Young Adult in Mauritania

On January 15, 2020, Mauritania’s Ministry of Secondary Education issued a circular authorizing three districts to provide free reproductive health information and services, including family planning, for in-school adolescents. Located in Nouakchott, the country’s capital, these three districts contain nearly one-third of Mauritania’s population.[1] This achievement, led by Opportunity Fund grantee STOP SIDA in collaboration with community members and young people, is the first step in a broader effort to obtain ministerial support for the provision of free reproductive health information and services to students in all secondary schools nationwide.

In Mauritania, the modern contraceptive prevalence rate for all women is persistently low at 9.6% and one in five women aged 20 to 24 years old gave birth before the age of 18.[2] Mauritanian adolescents’ lack of sexual health knowledge, economic dependence, and fear of being stigmatized within an already conservative socio-cultural environment limits their access to and availability of reproductive health services.

Despite this challenging environment, Mauritania has made significant progress on family planning and reproductive health issues over the last decade including making a Family Planning 2020 commitment and approving its first reproductive health law in 2017. The new law makes reproductive health a universal right guaranteed to all throughout the course of their lives and provides the legal framework for young people to access reproductive health information and services.[3]

Building on this progress, in July 2019, STOP SIDA participated in an Advance Family Planning (AFP) SMART workshop to develop a comprehensive advocacy strategy to expand youth access to services. STOP SIDA enlisted the support of key political actors including the Nouakchott mayor and the Regional Director of Sanitary and Social Action, as well as religious leaders, to establish a multisectoral technical committee to take the strategy forward. An active youth subcommittee was also created to engage young people at every step of the strategy development and implementation.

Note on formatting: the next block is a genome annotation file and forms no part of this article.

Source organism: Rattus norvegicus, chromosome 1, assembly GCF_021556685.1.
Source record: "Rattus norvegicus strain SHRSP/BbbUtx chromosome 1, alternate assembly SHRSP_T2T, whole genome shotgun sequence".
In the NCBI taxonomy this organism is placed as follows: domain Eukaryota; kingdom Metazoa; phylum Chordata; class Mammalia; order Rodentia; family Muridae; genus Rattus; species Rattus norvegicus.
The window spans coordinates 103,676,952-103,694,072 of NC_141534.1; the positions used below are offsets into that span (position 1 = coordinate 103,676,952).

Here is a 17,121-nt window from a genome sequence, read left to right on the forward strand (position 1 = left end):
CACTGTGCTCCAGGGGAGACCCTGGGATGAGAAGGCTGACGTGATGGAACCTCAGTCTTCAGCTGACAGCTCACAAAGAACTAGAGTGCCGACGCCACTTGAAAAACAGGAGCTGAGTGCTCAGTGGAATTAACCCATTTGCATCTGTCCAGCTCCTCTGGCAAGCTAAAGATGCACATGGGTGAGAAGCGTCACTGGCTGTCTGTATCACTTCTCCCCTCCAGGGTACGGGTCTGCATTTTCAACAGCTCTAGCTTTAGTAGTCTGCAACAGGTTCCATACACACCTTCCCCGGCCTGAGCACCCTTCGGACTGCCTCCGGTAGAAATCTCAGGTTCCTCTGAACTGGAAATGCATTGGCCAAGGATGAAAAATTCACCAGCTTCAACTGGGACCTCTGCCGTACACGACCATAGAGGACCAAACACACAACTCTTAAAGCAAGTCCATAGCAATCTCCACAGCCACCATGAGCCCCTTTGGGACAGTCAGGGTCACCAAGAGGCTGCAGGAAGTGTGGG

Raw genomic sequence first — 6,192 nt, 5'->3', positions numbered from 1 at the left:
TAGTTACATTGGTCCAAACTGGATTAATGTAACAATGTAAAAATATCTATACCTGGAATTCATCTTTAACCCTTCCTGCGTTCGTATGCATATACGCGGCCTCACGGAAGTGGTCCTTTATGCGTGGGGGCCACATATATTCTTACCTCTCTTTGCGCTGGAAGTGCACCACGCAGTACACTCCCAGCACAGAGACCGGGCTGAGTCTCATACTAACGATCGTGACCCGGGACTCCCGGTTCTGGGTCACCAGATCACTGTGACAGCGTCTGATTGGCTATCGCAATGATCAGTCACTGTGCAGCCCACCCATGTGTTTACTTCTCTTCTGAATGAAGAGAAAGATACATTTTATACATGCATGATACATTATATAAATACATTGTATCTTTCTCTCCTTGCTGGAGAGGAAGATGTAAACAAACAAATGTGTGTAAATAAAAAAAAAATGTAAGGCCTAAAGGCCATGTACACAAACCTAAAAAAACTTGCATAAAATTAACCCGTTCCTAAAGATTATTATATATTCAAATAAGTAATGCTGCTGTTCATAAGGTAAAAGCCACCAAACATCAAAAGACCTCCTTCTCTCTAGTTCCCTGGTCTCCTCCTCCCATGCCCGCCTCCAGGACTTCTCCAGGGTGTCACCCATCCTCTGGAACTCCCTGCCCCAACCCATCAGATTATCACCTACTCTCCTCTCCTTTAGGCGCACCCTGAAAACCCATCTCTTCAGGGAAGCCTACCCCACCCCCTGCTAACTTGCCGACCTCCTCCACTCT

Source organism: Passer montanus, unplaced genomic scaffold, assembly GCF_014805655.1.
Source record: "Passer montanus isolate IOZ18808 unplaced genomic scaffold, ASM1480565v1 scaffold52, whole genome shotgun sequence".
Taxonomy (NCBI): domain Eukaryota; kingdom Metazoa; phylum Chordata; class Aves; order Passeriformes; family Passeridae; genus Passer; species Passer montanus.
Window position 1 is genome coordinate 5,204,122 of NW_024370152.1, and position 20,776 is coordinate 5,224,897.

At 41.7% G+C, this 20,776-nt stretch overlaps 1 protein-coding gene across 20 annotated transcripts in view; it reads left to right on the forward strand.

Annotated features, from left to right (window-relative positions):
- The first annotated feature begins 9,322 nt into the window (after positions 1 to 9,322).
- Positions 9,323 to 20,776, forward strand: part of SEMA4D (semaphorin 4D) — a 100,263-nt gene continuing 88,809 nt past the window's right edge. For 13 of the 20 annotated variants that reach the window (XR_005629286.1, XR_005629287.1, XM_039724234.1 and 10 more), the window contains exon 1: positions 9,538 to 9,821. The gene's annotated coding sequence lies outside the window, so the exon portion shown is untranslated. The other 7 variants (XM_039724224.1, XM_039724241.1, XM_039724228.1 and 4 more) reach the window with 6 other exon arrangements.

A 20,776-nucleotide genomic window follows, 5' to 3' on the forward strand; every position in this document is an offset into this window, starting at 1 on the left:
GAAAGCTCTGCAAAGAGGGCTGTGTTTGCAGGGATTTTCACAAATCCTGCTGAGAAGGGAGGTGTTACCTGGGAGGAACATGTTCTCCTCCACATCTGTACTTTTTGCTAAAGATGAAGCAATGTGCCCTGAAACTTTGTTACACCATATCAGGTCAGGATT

The technical committee and the youth subcommittee first determined that they needed to demonstrate the demand for reproductive health information and services in schools to obtain support from the Ministry of Secondary Education. With the support of two parents’ associations, STOP SIDA signed a partnership agreement with the directors of one private and one public secondary school to field test the provision of these services.

Beginning in November, STOP-SIDA provided free reproductive health information, counseling, and services to adolescent students through mobile clinics and referrals to a health center within walking distance of the schools. All forms of contraception were offered in addition to sexually transmitted infections diagnosis and treatment and HIV testing. STOP SIDA also organized reproductive health information and awareness raising sessions at both the schools and the health center. They supported the field test with their own funds and Jhpiego provided contraceptive supplies for the mobile clinics.

Between November 15, 2019, and February 15, 2020, more than 4,400 adolescents received information and/or services through the program.

The success of the school partnership as well as the broad community, religious, and political support demonstrated the demand for this type of intervention in schools. The multisectoral technical committee used this evidence to advocate with the Secretary General of the Ministry of Secondary Education to issue the circular.

STOP SIDA plans to support the Ministry of Secondary Education to implement the circular in the three districts to pave the way to scale up the approach nationwide and advocate for additional financial support to ensure these services can continue. 

Plans to implement the circular were put on hold in March 2020 due to the COVID-19 pandemic. However, STOP SIDA continues to document the results of the pilot to generate evidence for future advocacy. The team is also establishing new partnerships with Jhpiego and the United Nations Population Fund to expand access to family planning commodities and awareness raising activities with youth across Mauritania.

The Opportunity Fund, administered by PAI with the support of AFP, is a funding mechanism supporting advocates to seize opportunities to strengthen Family Planning 2020 commitments at the local, national and regional level. 


1. Office National de la Statistique (ONS). Recensement Général de la Population et de l’Habitat (RGPH), 2013. « Projections démographiques ». Mai 2016.

2. « Mauritania » Track2020, May 1, 2020.

3.  République Islamique de Mauritanie. “Projet de Loi No Relative a la Sante de la Reproduction”


Photo by Mark Fischer courtesy of Flickr Creative Commons